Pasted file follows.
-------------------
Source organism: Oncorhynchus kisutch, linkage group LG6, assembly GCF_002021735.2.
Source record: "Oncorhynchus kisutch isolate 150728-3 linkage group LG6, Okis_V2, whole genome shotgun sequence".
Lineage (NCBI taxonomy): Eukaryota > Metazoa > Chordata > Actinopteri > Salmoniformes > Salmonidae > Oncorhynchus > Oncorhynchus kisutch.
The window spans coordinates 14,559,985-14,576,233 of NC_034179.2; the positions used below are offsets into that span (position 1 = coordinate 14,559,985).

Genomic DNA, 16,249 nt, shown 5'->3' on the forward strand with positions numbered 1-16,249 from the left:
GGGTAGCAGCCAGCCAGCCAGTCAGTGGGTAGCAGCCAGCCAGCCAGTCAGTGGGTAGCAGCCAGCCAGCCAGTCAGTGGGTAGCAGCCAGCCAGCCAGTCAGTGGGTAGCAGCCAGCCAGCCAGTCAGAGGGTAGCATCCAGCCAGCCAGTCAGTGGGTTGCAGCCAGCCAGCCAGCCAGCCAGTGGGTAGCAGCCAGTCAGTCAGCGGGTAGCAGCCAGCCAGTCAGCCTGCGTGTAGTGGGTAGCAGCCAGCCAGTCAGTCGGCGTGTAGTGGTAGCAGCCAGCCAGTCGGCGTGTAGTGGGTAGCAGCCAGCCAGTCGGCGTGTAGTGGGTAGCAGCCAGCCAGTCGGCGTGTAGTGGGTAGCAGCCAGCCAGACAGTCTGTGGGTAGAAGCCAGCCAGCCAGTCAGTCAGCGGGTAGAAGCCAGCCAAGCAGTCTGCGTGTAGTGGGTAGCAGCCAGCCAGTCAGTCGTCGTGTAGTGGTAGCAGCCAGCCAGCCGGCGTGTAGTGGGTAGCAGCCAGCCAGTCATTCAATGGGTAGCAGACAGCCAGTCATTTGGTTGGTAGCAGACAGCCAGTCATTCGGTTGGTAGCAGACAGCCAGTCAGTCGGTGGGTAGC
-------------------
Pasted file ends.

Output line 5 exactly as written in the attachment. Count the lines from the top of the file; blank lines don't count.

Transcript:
Genomic DNA, 16,249 nt, shown 5'->3' on the forward strand with positions numbered 1-16,249 from the left: